Jesus told his disciples a parable about the necessity for them to pray always without becoming weary (Lk 18:1).
Persistence in prayer is not changing God. We are not wearing him down like the woman did with the judge. God does not need us. God is completely and totally self-sufficient. We are the ones who need him. Our persistence, our daily habit of prayer, changes us, helps us to develop our relationship by interacting with him more consistently. Things happening in our lives help us to see that we are fragile and vulnerable and in need of help. Our persistence in prayer, especially when we are in need, helps us to become more patient and to become more aware that, sometimes, what we believe is a crisis is not that much of one when some time passes. Also, when we are dealing with a crisis or very real trauma, our persistence and faithfulness in prayer will help us to experience the closeness of Jesus in our midst as he accompanies us through our suffering.
In fact, the practice of stopping everything and praying for five minutes when a crisis arises, often helps us to resist slipping into a fight or flight mode, helps us to resist reacting, and consciously breathing while praying helps us to act more prudently than impulsively. We may also come to see that what we thought was a crisis, was more of a problem to be solved rather than something catastrophic. Our instant reactions to perceived crises can often escalate an issue rather than de-escalate one.
In the greater scheme of things, God does answer all prayers of petition or intercession by saying yes, no, or not yet! Most seem to fall in the not yet or not the way we originally intended category. Remaining patient and faithful can help us to move away from seeking to conform God to our will and instead allowing him to expand our hearts and minds to his will. By being expanded, we can come to see the situation from a broader perspective. Our persistence in prayer also helps us to move away from seeking instant gratification to trusting more in God’s will and timing. Sometimes we become grateful for what appears to be unanswered prayers because with time, hindsight, and some distance, we find our original request was more an apparent than actual good.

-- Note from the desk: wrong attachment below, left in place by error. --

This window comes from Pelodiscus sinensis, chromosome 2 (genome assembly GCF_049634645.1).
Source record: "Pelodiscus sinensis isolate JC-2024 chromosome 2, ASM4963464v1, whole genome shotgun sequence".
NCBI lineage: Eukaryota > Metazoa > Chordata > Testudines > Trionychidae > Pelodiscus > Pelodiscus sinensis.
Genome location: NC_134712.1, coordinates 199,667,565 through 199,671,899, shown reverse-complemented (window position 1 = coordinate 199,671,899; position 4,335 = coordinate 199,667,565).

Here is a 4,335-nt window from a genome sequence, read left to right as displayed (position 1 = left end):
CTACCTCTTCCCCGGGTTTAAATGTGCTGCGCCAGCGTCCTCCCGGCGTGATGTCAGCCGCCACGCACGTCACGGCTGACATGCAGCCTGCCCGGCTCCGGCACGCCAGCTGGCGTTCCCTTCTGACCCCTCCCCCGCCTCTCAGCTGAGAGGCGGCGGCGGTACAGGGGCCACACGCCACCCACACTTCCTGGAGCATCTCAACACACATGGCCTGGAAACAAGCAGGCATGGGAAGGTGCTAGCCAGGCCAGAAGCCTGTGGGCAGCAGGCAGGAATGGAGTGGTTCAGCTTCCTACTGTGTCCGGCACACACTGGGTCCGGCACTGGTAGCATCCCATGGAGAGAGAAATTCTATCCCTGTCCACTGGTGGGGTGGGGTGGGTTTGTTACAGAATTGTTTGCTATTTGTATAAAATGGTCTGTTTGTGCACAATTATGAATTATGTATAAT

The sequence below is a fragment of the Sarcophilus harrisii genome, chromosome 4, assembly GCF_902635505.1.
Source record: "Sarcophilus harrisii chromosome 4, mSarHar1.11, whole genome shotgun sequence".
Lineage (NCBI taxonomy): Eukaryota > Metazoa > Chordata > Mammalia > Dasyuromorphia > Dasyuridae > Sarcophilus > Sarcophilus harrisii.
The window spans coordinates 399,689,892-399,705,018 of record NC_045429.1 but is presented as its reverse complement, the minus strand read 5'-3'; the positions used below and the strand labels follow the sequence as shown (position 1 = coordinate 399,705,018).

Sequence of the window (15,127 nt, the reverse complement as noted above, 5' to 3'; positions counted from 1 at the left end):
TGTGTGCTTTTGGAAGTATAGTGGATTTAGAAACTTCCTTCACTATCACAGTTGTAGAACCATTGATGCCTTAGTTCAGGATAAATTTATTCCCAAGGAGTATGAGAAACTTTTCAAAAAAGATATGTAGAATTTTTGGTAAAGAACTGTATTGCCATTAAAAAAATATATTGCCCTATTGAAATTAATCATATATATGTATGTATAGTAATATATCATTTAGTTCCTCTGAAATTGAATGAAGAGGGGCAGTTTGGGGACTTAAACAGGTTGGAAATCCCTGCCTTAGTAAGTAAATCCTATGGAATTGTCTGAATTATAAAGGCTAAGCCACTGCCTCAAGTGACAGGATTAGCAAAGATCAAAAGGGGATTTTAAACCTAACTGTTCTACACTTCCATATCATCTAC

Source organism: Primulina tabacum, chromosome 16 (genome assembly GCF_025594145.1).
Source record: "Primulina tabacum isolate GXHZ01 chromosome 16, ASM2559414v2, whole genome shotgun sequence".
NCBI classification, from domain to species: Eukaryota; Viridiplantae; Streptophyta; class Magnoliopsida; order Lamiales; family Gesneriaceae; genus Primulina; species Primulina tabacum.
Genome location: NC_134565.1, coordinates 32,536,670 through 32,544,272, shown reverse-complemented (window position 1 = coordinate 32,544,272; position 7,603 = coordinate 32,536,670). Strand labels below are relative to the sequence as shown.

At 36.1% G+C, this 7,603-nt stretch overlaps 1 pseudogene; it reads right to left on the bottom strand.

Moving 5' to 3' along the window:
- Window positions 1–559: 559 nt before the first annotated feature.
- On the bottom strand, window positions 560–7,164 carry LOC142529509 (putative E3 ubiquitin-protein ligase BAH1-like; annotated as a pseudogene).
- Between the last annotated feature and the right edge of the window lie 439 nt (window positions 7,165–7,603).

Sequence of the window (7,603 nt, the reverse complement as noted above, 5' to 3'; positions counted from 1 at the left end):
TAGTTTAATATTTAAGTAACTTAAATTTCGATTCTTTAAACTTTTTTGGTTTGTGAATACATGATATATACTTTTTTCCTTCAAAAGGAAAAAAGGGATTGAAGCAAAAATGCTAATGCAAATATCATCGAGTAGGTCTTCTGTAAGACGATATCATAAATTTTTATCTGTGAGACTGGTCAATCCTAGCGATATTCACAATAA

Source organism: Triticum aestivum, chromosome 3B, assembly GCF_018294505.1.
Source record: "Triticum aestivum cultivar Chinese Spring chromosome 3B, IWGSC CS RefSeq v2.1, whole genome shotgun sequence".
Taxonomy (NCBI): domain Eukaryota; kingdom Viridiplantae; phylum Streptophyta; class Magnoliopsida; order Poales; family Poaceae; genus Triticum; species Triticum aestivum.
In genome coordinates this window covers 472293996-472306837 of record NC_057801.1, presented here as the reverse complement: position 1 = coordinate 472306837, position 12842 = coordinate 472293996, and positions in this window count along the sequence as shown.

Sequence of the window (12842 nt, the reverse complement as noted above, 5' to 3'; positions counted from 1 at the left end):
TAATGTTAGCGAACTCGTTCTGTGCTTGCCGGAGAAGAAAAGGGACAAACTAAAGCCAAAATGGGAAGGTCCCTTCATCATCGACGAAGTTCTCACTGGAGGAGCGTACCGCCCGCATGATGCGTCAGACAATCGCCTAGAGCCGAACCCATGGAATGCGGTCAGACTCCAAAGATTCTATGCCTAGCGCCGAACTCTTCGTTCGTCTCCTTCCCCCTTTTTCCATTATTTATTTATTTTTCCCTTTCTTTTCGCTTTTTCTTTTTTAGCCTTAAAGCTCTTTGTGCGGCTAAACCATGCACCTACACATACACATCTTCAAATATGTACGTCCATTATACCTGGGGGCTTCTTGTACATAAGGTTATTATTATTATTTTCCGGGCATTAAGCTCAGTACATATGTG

Persistence in prayer is also a discipline that deepens the roots of our relationship with God. Ready access through our modern technology, higher internet speeds, one-click access, and overnight shipping, can offer plusses, but we have to be careful that this mindset does not shape our mental, psychological, and spiritual growth. Physical fitness, wisdom, or spiritual maturity does not happen in an instant. More importantly, development as human beings and our relationships take time, experience, discipline, prayer, and trust in God’s plan.
Patience, persistence in prayer, freeing ourselves from attachment, developing an authentic relationship with God and one another are all worth the effort. We need to take some time to breathe deeply, slow down our pace, discipline ourselves to resist even small acts of instant gratification each day. No matter how busy we are, we need to slow down, and the busier we are the more we need to slow down. Even if we stop to pray and feel like nothing has happened and it was a waste of time, something has happened. But to see the effects we must be persistent. God has our back, we can trust in that.
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Photo: I stopped to pray yesterday at the Monsignor Oscar Romero Memorial Plaza, Los Angeles, on my walk coming from meditating at the Zen Center of Los Angeles and before continuing on to the noon Mass at the Cathedral of Our Lady of the Angels.
Link for the Mass readings for Saturday, November 16, 2019

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